They did, however, draw attention to the proposed exemptions in section 963B(6),
noting that this exemption was limited to employees of licensed product
In practice, it is unusual for product issuers or licensees
to employ staff directly. In most corporate groups, a related service company
will be the employer of staff for all or most companies in the group. Even in
cases where a product issuer such as a bank is the group employer, the product
issuer is unlikely to be the issuer of the particular products in question. For
example, where a bank is the group employer, the bank will only issue banking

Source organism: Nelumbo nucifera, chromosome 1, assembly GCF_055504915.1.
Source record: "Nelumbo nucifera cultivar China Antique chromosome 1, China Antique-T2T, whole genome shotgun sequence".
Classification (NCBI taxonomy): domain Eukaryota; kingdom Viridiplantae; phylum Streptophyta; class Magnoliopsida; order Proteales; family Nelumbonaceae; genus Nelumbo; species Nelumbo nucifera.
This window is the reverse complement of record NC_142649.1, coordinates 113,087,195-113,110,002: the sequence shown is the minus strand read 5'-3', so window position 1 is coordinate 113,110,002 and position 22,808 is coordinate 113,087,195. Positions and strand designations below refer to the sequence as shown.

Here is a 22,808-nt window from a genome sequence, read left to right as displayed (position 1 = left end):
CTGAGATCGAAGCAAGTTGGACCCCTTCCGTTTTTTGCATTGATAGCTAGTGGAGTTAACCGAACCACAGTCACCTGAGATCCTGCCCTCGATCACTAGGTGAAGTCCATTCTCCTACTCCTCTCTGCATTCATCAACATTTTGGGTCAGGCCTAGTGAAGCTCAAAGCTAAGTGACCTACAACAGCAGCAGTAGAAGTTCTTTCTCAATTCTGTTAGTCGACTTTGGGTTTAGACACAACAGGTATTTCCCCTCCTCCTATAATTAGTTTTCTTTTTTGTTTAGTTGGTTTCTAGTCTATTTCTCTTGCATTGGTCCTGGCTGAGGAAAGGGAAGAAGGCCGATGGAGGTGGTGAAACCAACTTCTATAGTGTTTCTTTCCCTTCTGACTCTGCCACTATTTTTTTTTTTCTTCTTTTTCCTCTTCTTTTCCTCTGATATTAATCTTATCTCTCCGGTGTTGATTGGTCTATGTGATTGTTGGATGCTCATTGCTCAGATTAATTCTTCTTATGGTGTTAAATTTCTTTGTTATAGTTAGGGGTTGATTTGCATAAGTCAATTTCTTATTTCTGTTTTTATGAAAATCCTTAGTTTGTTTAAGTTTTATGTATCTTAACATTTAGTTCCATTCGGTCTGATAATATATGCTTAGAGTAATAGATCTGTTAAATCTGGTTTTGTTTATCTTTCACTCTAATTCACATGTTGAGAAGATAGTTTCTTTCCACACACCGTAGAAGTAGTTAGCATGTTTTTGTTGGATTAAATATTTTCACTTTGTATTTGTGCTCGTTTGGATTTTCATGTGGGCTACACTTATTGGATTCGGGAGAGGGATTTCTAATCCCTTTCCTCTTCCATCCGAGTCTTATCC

It suggested that s 963B(6) should be amended to: also apply to employees of
related bodies corporate of the product issuer; and be extended to agents of
the product issuer and others acting under the name of the product issuer. 
FSC supported the amendments that would 'permit remuneration to
employees who provide services which, however remote from the consumer, may be
deemed today as conflicted remuneration'.
That is, the broad definition banning remuneration at section
963A catches within the ban employees who are not providers of advice or are
providers of generally available information and general advice 'because of the
nature of the benefit or the circumstances in which it is given'. That is, no
matter how remote (the employee’s work product is from influencing the choice
of financial product and/or the advice eventually provided by an advice provider),
remuneration including performance bonuses paid to an employee are nonetheless